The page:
Generally speaking, Switzerland has a low HIV infection rate, and the rates have been dropping. In November 2018, it was reported that there were 20,000 living with HIV in Switzerland. There were 445 new cases of HIV infection in 2017, which was a 16% drop from the previous year. Women make up about 22% of diagnosed cases.[10] However, people with HIV report that they face stigma and judgment in Switzerland -- and, in some cases, they face harassment and discrimination.[11]

Testing Facilities[edit]

  • Clinic for Infectious Diseases and Hospital Hygiene: This clinic is a part of the University Hospital Zurich. They do anonymous HIV tests (the price is CHF 50 and cash-only, as of March 2019). They also specialize in infectious diseases and fungal diseases. Location: Rämistrasse 100, RAE U 53. Tel. +41 44 255 33 22. Email: infektiologie@usz.ch
  • The TEST-IN i: "For HIV and syphilis we offer a rapid test procedure. You get your result after about 20 minutes. The entire process, including the test result, takes about an hour, depending on the waiting time. The TEST-IN is an anonymous test and advice center of the Department of Sexual Health Zurich and is located in the city of Zurich. To the location. For anonymity reasons, we only accept cash payments." Advice in German, French and English. Prices (as of Marcy 2019): HIV test CHF 60; Syphilis Test CHF 25; HIV / syphilis test combined CHF 80; HIV test with culture legi CHF 30. Address: Zypressenstrasse 41 (1st floor), 8003 Zurich (near Albisriederplatz).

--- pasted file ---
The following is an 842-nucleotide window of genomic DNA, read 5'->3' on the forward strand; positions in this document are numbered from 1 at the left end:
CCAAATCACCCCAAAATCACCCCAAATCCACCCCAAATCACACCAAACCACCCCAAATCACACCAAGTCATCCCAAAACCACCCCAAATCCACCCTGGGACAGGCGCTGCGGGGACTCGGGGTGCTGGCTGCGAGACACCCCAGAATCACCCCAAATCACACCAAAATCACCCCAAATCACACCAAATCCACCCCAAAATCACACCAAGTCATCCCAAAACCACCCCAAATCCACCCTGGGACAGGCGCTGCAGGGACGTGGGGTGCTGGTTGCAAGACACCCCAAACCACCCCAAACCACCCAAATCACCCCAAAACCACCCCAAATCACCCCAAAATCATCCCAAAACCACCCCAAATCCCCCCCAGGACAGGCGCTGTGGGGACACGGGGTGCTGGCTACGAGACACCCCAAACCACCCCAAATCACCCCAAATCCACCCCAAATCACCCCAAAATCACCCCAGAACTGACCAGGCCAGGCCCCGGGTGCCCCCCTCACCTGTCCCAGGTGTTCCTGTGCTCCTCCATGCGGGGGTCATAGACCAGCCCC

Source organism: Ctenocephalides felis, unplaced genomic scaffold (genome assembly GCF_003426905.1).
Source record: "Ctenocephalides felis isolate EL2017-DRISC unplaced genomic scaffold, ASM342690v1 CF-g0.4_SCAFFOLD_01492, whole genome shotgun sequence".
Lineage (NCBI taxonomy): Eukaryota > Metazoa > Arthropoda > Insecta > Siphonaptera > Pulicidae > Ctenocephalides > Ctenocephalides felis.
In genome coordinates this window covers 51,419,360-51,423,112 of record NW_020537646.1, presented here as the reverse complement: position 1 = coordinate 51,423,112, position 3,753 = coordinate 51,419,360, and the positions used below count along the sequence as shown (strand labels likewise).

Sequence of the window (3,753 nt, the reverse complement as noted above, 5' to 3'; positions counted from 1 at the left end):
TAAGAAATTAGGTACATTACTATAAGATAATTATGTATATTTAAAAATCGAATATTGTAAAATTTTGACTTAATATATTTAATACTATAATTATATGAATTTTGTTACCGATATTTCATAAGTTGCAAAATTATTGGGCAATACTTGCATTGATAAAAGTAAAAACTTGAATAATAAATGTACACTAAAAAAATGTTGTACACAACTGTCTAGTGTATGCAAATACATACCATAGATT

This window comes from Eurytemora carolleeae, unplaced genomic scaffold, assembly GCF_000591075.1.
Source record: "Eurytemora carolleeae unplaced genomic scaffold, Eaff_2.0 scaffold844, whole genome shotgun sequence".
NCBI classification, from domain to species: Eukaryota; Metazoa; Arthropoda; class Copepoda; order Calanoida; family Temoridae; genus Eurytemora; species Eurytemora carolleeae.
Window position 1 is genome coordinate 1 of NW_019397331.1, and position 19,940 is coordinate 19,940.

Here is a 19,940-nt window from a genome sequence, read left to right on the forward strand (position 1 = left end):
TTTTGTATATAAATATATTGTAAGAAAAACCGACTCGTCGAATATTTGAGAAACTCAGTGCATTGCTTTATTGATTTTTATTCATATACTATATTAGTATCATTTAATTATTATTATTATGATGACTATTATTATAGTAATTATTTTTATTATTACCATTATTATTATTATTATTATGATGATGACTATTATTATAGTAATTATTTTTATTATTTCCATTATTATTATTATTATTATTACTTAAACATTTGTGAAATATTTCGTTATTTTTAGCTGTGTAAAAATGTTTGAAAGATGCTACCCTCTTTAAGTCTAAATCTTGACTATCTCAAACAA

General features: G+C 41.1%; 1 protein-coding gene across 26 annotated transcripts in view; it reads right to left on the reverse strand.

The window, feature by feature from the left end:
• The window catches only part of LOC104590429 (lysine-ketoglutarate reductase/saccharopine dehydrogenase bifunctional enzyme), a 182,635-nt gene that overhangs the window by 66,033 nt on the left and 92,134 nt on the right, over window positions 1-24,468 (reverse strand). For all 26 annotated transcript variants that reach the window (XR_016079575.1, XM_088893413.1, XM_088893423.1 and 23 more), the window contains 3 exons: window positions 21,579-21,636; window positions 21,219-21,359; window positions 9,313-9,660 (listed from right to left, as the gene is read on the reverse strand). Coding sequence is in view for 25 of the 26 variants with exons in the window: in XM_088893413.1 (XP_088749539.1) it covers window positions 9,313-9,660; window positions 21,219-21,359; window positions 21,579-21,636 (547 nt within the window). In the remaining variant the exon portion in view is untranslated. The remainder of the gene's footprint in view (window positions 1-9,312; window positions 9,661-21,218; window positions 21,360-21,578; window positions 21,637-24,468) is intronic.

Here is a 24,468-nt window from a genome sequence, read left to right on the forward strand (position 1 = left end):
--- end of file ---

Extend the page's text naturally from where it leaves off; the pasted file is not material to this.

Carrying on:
• Meditrina - Beratungs- und Testangebot für Sans Papiers: They offer voluntary HIV tests. All consultations and basic medical care in Meditrina are free. Address: SRK Canton Zurich Meditrina, Kronenstrasse 10, 8006 Zurich, Switzerland. Phone: 044 360 28 72
  • Klinik Im Park: They do anonymous tests. Address: Bellariastrasse 38, 8038 Zürich. Phone: 044 209 20 60.

Support[edit]

  • Swiss AIDS Federation: Address: Konradstrasse 20, Postfach, CH-8031 Zurich; Phone: +41 1 447 1111; Fax: +41 1 447 1112; E-mail: aids@aids.ch

Costs[edit]